20 May 2005
20 May 2005
The Ohio Department of Development is to make available grants of $34 million to accelerate the growth of Ohio's polymer and advanced materials industries.
The grants will be used to establish two Wright Centers of Innovation (WCIs). The centers will focus on developing new high-growth technologies that will drive the creation of 4,500 new jobs in Ohio's polymer industry over the next three years and strengthen the state's existing 140,000 polymer jobs.
The grants, made available through the state's Third Frontier Project, will be distributed primarily to the Ohio State University (OSU), the University of Akron, and the University of Dayton, with some funds also allocated for the University of Toledo, Kent State University and Wright State University. They will be used to create the Center for Multifunctional Polymer Nanomaterials and Devices (CMPND) and the Ohio Biopolymers Innovation Center (OBIC), both located at OSU. CMPND received $22.5 million in Third Frontier awards, while OBIC was awarded $11.5 million.
Cash investments and in-kind match of over $52 million have also been pledged for CMPND by 60 polymer industry companies to support these programs. These include The Goodyear Tire & Rubber Company, GE Transportation, The Sherwin-Williams Company, Honda, The Timken Company, Owens Corning, Ashland, Keithley Instruments, Inc., PolyOne Corporation, Goodrich and Lockheed Martin.
""The announcement today is an exciting culmination of many months of effort by Ohio's polymer leaders, the Ohio Polymer Strategy Council (OPSC), key university leaders and industry collaborators,"" said Sharell Mikesell, Ph.D., OPSC executive director. ""Today's support from the Third Frontier initiative will significantly strengthen Ohio's position as the world's premier location for the polymer and advanced material industries.""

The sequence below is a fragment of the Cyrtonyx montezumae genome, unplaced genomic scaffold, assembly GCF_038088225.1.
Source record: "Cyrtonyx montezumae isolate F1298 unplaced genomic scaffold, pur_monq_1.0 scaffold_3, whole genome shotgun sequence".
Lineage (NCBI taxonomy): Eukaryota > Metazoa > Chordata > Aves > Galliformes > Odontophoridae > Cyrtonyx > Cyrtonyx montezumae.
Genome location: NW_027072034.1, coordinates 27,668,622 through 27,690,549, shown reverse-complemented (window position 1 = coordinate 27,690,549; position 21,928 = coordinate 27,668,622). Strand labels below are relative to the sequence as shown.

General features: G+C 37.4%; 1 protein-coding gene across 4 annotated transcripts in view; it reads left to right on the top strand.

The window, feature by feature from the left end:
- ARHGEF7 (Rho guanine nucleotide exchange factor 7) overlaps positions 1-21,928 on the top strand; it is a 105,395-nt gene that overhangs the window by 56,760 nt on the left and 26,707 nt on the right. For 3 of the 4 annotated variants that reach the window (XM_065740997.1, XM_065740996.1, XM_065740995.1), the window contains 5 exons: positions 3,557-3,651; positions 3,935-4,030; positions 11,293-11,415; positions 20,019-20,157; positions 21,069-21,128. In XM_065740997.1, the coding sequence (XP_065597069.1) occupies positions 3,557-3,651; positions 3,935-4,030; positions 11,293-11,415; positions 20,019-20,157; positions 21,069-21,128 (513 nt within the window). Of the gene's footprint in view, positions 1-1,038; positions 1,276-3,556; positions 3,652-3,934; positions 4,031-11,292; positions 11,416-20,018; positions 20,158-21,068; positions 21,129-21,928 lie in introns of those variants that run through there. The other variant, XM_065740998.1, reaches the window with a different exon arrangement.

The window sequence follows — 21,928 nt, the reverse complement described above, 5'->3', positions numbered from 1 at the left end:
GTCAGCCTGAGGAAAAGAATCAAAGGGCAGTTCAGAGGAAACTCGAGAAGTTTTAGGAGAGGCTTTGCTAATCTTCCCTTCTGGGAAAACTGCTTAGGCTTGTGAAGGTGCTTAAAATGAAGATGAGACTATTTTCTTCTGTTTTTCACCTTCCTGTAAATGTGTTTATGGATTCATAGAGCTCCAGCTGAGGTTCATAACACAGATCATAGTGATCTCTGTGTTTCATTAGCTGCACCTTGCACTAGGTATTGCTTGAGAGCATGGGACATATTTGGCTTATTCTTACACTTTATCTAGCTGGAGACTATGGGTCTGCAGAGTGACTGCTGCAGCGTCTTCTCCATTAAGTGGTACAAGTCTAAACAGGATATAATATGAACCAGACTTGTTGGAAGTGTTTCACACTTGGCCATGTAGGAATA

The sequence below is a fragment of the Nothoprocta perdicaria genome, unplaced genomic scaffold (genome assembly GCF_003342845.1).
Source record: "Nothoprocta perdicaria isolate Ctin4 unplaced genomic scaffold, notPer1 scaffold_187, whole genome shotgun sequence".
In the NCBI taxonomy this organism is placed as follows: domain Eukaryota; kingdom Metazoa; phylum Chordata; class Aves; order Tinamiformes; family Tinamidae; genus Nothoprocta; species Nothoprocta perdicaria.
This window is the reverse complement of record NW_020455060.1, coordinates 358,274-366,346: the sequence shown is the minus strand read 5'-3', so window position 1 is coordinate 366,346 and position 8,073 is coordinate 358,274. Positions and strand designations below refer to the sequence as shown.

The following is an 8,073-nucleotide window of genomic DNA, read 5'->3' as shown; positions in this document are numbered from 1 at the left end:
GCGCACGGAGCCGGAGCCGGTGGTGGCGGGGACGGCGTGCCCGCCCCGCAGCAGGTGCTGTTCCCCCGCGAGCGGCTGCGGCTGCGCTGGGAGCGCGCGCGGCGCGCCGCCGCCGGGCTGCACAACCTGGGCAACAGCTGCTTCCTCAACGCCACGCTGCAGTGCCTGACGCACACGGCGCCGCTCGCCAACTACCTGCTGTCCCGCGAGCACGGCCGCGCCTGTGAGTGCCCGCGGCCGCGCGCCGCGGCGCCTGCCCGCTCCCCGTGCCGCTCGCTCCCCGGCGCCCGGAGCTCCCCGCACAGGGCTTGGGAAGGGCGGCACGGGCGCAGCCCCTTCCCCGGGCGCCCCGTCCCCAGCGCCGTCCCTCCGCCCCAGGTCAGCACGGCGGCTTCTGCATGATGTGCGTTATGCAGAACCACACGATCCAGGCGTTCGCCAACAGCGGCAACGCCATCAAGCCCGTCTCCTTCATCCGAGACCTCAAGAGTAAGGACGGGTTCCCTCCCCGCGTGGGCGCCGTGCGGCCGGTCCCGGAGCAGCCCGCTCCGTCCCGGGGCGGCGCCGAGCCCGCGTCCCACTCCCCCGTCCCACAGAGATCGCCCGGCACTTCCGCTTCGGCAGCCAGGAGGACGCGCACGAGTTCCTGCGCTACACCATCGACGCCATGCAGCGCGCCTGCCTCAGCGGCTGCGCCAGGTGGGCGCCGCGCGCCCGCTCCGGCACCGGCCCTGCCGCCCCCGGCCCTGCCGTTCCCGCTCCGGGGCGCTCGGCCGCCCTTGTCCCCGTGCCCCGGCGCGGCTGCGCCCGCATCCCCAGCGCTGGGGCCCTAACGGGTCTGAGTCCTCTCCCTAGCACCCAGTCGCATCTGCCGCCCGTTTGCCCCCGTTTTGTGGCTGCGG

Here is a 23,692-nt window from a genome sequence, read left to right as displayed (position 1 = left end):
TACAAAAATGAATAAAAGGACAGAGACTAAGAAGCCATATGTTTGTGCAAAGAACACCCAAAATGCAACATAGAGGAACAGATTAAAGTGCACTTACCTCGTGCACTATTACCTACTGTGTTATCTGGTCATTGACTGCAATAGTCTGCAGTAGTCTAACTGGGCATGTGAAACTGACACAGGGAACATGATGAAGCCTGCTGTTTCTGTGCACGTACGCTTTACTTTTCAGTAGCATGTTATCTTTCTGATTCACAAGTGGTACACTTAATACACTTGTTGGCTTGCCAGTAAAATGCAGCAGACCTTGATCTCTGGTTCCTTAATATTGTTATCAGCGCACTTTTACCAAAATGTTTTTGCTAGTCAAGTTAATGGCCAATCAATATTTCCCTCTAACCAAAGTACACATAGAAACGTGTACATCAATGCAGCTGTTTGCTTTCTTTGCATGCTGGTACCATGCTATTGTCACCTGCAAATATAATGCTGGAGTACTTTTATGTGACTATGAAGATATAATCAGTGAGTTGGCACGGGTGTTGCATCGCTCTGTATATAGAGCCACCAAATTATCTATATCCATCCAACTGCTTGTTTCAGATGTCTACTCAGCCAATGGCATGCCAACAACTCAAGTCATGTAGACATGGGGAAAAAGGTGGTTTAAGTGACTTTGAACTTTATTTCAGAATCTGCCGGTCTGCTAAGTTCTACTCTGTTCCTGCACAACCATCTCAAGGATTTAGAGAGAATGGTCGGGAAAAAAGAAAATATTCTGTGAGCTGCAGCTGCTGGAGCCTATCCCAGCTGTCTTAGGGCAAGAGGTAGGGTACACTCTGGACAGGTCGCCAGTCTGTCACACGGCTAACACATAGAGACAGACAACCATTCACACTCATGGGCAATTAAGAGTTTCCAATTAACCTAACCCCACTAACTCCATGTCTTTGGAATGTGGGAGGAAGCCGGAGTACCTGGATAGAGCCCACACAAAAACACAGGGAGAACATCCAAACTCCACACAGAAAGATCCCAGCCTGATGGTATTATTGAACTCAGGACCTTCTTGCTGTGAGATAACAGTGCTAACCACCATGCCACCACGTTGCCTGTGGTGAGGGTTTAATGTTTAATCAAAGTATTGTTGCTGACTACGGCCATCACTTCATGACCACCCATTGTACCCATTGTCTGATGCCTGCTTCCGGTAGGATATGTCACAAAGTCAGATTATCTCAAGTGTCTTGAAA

Mikesell will serve as CMPND co-director along with James Lee, Ph.D., professor, the Ohio State University.
""Our overall goal is to develop multiscale synthesis and manufacturing methods that are low cost and environmentally benign,"" Lee said.
The WCIs were major priorities in the Polymer Strategic Opportunity Roadmap developed last year. The Roadmap called for creation of world-class research centres in nanotechnology to build on Ohio's extensive polymer technology and research resources. It also stressed the importance of industry, universities and government working in collaboration to achieve these goals. The creation of ""smart"" material applications will lead to job creation in Ohio's polymer industry. According to the Roadmap, Ohio employs more people in polymers than any other state.
The Roadmap study also pointed out the unique opportunity and fit of polymers with agriculture in Ohio. The OBIC will extend Ohio's synthesis and processing strengths into the arena of existing and future renewable biopolymers. Thomas Waltermire, PolyOne president and chief executive officer, and OPSC chairman, said that connection is critical to the industries' success.